Teacher Retirement System (TRS)

What Is the Teacher Retirement System (TRS)?

The Teacher Retirement System (TRS) is a network of state and city-level organizations that collectively administer pensions and retirement accounts for public education employees within their states. They also provide educators with help and advice regarding their retirement planning.

Each state organization offers a different array of plans and benefits to its beneficiaries, which may include not only teachers but other public-education staffers such as maintenance workers, janitors, and administrators.

The biggest such systems—the California State Teachers Retirement System, the Teacher Retirement System of Texas, and the New York State Teachers' Retirement System—are among the 10 largest pension plans in the U.S.

Key Takeaways

  • The Teacher Retirement System (TRS) is a network of organizations at the state level that primarily administers pensions and other retirement plans for educators.
  • The benefits offered by TRSs include traditional defined-benefit pensions along with defined-contribution plans including 403(b) plans, which resemble 401(k)s.
  • The specific benefits of TRS plans vary widely by state and even by the school district.
  • Studies show that most teachers don't receive their full pensions.

How a Teacher Retirement System (TRS) Works

A TRS typically provides a defined-benefit pension plan, which guarantees a monthly benefit based on plan-specific features. Most pensions that use the TRS name are qualified retirement plans under the Employee Retirement Income Security Act (ERISA) code section 401(a).

As with many pensions, TRS plans typically award benefits based on a pension factor that is multiplied by your age or years of service in the plan, which is then multiplied by your final average salary or an average of your highest-earning years of employment.

In addition to a TRS pension plan, many teachers are eligible for a tax-deferred annuity program under code section 403(b) of the Internal Revenue Code. A 403(b) plan operates more like a 401(k) salary reduction plan, which allows participants to defer some of their own salaries into the plan, offering an effective way for teachers to save in addition to their TRS pension plan.

The TRS may also offer disability and death benefits to its members.

Special Considerations

The majority of state TRSs receive low rankings and statistics show that only one out of five teachers receive their full pensions. Reports also indicate that only 50% of teachers remain in a TRS long enough to receive minimum benefits.

Studies recommend that teachers do not relocate in their careers, particularly suggesting that teachers do not cross state lines for new jobs as it is one of the sure-fire ways to lose out on their pension.

The poor status of TRSs is seen through their ratings; 20 states received an F grade while none received an A grade The same studies indicate that the situation for teacher retirement plans is not improving but rather getting worse.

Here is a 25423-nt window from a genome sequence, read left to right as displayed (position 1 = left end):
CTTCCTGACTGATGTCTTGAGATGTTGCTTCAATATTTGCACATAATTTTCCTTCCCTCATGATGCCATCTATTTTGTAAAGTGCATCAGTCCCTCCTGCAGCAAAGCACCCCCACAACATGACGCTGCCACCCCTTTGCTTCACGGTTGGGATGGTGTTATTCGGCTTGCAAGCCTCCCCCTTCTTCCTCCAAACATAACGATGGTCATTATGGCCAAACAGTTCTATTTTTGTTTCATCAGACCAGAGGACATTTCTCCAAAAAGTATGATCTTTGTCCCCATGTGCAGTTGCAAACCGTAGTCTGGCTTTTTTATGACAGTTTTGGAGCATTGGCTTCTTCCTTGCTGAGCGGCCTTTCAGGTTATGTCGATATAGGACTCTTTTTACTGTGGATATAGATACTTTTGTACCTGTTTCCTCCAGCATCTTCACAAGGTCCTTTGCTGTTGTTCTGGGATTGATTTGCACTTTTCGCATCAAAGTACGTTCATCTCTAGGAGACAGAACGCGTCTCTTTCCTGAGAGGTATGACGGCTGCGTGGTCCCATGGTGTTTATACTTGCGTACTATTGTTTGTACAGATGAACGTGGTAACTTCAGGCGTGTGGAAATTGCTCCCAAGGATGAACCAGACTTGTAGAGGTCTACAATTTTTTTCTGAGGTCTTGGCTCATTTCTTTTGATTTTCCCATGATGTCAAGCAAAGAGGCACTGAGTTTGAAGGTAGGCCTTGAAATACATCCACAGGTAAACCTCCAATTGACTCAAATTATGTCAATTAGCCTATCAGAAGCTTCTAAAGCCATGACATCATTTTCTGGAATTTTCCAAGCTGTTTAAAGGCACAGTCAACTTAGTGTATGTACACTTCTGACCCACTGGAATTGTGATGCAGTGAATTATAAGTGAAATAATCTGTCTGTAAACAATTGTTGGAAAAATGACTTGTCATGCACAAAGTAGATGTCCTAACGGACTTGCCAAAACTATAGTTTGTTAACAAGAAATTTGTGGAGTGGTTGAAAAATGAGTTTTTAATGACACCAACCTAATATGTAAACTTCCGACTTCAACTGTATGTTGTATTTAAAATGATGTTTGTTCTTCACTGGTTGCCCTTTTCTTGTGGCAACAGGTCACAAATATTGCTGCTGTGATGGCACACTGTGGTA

The problem is also worsened because new teachers have benefits cut to make up the shortfall for older workers; meaning that new hires have to work more years before receiving benefits. The plans are in dire need of reform.

What Is the Retirement Plan for Teachers?

Teachers, whether for public or private schools, will have access to defined-benefit pension plans. Through the state's Teacher Retirement System, teachers can access the retirement plans offered to them. Teachers can and should also contribute to defined contribution plans, such as 403(b) plans and 457(b) plans. Most teachers are not likely to qualify for Social Security as they do not pay into the system.

At What Age Do Most Teachers Retire?

Most teachers retire at the age of 58. The age at which teachers can start receiving retirement benefits will depend on the state. Many states require teachers work for a certain number of years before being eligible, regardless of their age.

What State Has the Best Teacher Retirement Plan?

The state that has the best teacher retirement plan is South Dakota. This state is the one that comes most close to earning 100% of possible points by earning 88.4% of all possible points. Other states that also ranked high include Tennessee (82.5%) and Washington (81.9%). The worst scores were earned by Kentucky (39.7%), New Jersey (36.2%), and Illinois (34.9).

Article Sources
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  1. Pension and Investments. “The P&I 1000."

  2. Internal Revenue Service. “Governmental Plans under Internal Revenue Code Section 401(a).”

  3. U.S. Department of Labor. “Types of Retirement Plans.”

  4. Internal Revenue Service. “Retirement Plans FAQs regarding 403(b) Tax-Sheltered Annuity Plans.”

  5. Teachers’ Retirement System of the State of Illinois. “Chapter Thirteen: Disability Benefits.”

  6. Teachers’ Retirement System of the State of Illinois. “Chapter Fourteen: Death Benefits.”

  7. The74. "New Report Gives Low Grades to Most Teacher Retirement Systems."

  8. Sapling. "How Many Years Are Teachers Required to Work Before They Can Retire?"

  9. Bellwether Education Partners. "Teacher Retirement Systems: A Ranking of the States," Pages 25-26.

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